McGill has also obtained LEED certification for the central hub for the Alan Edwards Centre for Research on Pain at the Lyman Duff Building (Gold), the green chemistry labs in the Pulp and Paper Building (Gold), and is in the process of pursuing LEED certification for a research lab at the Gault Nature Reserve and a new greenhouse at Macdonald campus.

The most widely used green building rating system in the world, LEED stands for Leadership in Energy and Environmental Design. It is a framework to reduce energy and water consumption, reduce waste production, improve indoor air quality, and other matrices related to the sustainability of a building. There are four levels of LEED certification:

  • Certified
  • Silver
  • Gold
  • Platinum

McGill's new Gold standard

In its Climate and Sustainability Strategy 2020-2025, McGill set as a requirement that all new construction and major renovation projects be, at minimum, LEED Gold certified.

This requirement applies to the construction of all new buildings and renovations consisting of more than 50% of a building's floor area. In this respect, McGill is pursuing LEED Gold certification for two of its major infrastructure projects, the New Vic and Fiat Lux.

For major interior fit-outs, meaning renovation of more than 500 m2 of a building and the modification of two or more building systems, McGill aims for LEED Gold equivalency. Equivalence is defined as the integration of LEED Gold criteria without officially submitting the project for certification.

It is not possible to submit for certification all of McGill’s projects due to technical constraints, limited scopes and/or financial constraints. For example, projects that are in historic buildings which cannot be properly insulated for technical reasons might fail to meet the energy performance prerequisites.

However, our building design standards are developed to apply best practices across construction and renovation projects even without pursuing certification per se.

Total cost of ownership

McGill requires that a Total Cost of Ownership (TCO) analysis be conducted for all major construction and renovation projects. TCO is an estimation of the expenses associated with purchasing, deploying, using and retiring a product or piece of equipment. TCO, or actual cost, quantifies the cost of the purchase across the product's or equipment’s entire lifecycle. TCO analyses help identify the solutions best aligned with a sustainable and efficient management of McGill’s financial and human resources, and of its physical infrastructure.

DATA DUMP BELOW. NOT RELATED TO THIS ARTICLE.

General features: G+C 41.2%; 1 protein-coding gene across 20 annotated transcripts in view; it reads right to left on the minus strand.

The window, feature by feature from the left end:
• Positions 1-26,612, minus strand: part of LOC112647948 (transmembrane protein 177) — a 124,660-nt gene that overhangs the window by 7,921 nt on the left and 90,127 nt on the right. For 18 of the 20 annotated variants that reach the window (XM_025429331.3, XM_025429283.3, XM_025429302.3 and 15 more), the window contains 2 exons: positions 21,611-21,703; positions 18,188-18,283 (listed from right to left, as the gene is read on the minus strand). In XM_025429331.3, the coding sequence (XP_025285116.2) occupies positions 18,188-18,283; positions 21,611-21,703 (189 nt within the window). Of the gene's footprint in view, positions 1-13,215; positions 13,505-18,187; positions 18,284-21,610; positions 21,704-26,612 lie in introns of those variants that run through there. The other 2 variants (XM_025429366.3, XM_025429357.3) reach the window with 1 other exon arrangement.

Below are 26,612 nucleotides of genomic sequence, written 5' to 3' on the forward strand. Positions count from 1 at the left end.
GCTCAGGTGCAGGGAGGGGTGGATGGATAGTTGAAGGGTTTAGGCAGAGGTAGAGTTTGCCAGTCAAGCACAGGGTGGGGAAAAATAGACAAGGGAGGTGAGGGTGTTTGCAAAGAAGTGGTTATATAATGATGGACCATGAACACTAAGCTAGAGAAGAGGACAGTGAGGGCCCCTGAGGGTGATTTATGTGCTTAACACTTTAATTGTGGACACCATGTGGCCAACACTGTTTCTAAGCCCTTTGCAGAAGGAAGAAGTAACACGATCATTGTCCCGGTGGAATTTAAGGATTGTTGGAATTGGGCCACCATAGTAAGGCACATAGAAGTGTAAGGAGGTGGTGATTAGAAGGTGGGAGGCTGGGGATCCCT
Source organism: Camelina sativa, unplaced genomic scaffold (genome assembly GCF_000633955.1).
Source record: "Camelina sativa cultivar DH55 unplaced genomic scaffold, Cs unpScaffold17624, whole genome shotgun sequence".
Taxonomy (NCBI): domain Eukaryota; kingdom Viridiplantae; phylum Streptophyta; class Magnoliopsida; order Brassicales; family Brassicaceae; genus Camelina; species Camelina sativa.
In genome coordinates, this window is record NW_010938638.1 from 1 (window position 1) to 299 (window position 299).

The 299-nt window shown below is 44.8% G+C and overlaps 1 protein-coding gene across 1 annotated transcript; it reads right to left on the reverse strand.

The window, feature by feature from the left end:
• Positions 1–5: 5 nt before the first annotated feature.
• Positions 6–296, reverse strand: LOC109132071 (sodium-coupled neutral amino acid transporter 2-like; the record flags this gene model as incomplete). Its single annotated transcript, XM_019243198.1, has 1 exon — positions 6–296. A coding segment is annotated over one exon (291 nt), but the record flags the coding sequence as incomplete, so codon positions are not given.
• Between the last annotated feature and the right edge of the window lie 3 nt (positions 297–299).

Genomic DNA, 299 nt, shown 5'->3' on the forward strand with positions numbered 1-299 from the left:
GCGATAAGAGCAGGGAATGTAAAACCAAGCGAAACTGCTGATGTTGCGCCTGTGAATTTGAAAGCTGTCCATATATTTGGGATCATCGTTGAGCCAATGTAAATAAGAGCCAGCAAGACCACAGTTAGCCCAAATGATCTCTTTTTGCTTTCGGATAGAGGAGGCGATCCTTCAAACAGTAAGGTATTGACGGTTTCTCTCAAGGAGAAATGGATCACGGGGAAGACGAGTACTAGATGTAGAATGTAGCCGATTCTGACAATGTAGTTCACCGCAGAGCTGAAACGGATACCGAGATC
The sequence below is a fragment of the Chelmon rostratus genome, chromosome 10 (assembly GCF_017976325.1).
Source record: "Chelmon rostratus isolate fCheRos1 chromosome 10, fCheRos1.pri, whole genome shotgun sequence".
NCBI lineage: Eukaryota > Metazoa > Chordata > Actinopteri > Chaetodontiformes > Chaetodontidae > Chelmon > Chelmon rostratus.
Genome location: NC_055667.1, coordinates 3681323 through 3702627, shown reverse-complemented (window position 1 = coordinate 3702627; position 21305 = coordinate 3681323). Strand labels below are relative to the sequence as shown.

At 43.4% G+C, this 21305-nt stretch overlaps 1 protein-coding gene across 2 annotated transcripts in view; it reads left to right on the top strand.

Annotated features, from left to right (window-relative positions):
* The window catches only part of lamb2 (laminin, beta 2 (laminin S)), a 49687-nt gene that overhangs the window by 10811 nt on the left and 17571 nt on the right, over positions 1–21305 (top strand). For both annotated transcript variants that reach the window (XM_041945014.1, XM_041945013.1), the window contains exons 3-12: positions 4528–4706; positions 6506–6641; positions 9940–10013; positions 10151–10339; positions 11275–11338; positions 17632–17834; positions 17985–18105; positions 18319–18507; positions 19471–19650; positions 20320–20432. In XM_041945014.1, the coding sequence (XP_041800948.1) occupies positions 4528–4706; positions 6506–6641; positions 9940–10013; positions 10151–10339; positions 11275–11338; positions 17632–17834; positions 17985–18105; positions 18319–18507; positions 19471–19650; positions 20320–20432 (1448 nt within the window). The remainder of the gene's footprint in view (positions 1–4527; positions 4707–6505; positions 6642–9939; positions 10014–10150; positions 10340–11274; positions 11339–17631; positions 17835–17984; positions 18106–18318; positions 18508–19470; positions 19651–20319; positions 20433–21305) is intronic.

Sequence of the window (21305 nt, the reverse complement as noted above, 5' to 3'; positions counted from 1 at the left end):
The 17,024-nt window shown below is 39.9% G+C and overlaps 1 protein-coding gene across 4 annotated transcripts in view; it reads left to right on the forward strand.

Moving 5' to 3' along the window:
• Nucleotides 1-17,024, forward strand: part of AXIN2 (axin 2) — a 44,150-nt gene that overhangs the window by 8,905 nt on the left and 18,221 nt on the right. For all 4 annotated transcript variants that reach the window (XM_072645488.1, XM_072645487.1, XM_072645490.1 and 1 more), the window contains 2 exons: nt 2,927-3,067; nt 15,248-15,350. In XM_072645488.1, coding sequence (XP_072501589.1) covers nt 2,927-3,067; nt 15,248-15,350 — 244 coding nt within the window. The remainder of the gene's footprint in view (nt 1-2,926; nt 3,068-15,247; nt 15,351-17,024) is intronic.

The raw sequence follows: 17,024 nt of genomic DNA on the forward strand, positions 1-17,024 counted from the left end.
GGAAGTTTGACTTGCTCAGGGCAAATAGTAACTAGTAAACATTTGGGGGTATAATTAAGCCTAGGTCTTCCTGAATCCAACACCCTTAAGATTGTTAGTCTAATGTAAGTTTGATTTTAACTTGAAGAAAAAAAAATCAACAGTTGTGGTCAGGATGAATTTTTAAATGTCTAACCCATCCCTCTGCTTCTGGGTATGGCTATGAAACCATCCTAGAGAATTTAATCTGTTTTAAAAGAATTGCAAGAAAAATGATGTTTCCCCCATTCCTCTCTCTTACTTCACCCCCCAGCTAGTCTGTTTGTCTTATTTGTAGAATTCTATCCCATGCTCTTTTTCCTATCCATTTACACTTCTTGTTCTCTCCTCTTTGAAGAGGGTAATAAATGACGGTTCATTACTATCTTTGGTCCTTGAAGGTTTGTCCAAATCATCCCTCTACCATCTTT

Maintenance and operations

Besides ensuring sustainability in the planning, design and construction phases, FMAS also integrates sustainable practices in the daily maintenance and operations of its buildings and grounds.

Measures include:

  • The development and implementation of regular preventative maintenance programs, contributing to a longer lifespan of our equipment.
  • The phase-out of petrochemical-based cleaners in regular janitorial services, replacing them with cleaning products that conform to environmental standards.
  • The use of microfibre cloths as opposed to conventional rags, minimizing the amount of cleaning product necessary.
  • The use of water-only floor scrubbing machines and steam-cleaning wands, which saves about 515 L of cleaning products annually.
  • The ban of chemical pesticides and herbicides in campus landscaping.
  • The composting of leaves, eliminating the need to purchase mulch or compost.

Printing Services

Our Printing Services are also making their operations more sustainable by:

  • Using recycled paper for printing jobs whenever possible.
  • Participating in a carbon neutral program to offset GHG emissions related to the manufacturing of the products used.

Water consumption

McGill aims to reduce its water consumption. Water meters have been installed in all buildings on the downtown campus and on the main water inlets at the Macdonald campus, making the future collection of detailed data on our water consumption possible. The McGill design standards require the installation of WaterSense labeled low-flow fixtures to ensure water efficiency and performance.

Accurate water consumption assessments will enable McGill to quantify the impact of water conservation initiatives as they are implemented, while FMAS works toward reducing the water use by mechanical equipment and other fixtures.